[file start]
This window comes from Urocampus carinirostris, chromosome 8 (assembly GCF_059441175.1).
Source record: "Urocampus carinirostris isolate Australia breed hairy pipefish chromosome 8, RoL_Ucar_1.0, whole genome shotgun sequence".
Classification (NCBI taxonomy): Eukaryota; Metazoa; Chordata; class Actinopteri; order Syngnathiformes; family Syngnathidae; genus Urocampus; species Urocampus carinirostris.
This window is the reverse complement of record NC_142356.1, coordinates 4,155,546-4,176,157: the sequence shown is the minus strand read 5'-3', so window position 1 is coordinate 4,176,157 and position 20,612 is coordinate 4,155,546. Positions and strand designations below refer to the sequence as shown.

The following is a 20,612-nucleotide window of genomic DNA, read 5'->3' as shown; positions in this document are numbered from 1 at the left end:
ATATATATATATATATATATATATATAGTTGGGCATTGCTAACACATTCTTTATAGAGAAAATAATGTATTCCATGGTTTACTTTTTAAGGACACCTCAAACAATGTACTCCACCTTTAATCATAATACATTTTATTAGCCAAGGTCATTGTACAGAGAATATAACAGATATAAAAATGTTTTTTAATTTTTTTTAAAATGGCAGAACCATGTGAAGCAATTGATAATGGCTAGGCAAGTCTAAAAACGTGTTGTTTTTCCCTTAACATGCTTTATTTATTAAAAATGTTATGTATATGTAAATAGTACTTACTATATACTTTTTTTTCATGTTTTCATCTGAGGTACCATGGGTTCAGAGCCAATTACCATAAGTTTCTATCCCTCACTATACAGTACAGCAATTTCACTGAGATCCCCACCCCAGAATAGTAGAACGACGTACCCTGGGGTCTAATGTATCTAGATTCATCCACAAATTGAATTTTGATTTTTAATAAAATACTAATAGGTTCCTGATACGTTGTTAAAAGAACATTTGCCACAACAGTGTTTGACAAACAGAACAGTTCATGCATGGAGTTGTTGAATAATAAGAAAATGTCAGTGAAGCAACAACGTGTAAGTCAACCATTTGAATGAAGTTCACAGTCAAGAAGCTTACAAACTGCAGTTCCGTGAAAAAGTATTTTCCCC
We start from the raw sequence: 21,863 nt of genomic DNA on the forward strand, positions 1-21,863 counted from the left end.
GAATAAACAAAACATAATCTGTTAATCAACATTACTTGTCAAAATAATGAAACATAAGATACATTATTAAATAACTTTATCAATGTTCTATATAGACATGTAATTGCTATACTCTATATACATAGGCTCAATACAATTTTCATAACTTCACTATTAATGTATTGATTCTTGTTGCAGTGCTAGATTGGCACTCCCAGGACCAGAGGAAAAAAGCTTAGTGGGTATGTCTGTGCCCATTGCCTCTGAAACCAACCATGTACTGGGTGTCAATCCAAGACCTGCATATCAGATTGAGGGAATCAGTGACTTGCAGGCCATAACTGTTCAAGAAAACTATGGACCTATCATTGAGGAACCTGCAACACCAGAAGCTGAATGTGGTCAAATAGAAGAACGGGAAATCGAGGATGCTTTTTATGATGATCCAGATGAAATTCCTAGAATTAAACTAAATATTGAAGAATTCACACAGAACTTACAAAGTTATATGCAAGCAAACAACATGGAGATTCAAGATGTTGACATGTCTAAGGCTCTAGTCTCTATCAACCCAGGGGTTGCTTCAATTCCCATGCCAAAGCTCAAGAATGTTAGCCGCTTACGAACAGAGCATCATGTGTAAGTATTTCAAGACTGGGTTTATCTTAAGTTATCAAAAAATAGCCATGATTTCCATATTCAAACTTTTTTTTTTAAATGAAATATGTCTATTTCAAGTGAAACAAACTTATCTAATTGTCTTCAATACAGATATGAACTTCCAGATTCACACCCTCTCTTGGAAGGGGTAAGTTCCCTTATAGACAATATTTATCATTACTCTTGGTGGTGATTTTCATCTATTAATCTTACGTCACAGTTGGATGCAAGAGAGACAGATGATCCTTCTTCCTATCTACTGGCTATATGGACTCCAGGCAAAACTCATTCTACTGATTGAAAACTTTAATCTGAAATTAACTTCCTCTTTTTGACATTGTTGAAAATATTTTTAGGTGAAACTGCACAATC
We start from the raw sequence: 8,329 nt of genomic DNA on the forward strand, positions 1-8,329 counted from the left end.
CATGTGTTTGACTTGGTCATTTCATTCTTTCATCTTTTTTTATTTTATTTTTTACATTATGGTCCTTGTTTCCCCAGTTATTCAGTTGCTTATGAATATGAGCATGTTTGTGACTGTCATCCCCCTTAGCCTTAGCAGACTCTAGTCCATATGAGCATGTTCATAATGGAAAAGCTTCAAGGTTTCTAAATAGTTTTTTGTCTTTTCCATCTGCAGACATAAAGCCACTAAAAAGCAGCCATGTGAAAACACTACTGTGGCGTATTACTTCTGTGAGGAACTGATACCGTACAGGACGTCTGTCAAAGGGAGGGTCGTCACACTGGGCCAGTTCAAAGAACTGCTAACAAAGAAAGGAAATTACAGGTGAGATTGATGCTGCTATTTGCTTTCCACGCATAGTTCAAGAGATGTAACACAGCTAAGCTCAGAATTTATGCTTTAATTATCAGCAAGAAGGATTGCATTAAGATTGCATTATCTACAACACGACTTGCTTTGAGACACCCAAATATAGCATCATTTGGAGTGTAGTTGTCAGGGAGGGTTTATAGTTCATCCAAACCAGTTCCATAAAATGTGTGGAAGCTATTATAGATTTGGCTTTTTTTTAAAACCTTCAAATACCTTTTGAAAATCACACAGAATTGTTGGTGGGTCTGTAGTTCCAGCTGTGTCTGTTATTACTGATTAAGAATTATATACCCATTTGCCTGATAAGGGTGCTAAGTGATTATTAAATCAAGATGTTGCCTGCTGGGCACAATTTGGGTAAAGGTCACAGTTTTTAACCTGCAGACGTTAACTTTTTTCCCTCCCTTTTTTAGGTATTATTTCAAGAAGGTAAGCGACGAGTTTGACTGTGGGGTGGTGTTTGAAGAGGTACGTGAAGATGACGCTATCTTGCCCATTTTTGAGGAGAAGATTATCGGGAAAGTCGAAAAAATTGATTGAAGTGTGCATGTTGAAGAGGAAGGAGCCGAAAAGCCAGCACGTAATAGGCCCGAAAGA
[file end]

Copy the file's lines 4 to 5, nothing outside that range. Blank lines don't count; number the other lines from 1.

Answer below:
This window is the reverse complement of record NC_142356.1, coordinates 4,155,546-4,176,157: the sequence shown is the minus strand read 5'-3', so window position 1 is coordinate 4,176,157 and position 20,612 is coordinate 4,155,546. Positions and strand designations below refer to the sequence as shown.

The following is a 20,612-nucleotide window of genomic DNA, read 5'->3' as shown; positions in this document are numbered from 1 at the left end: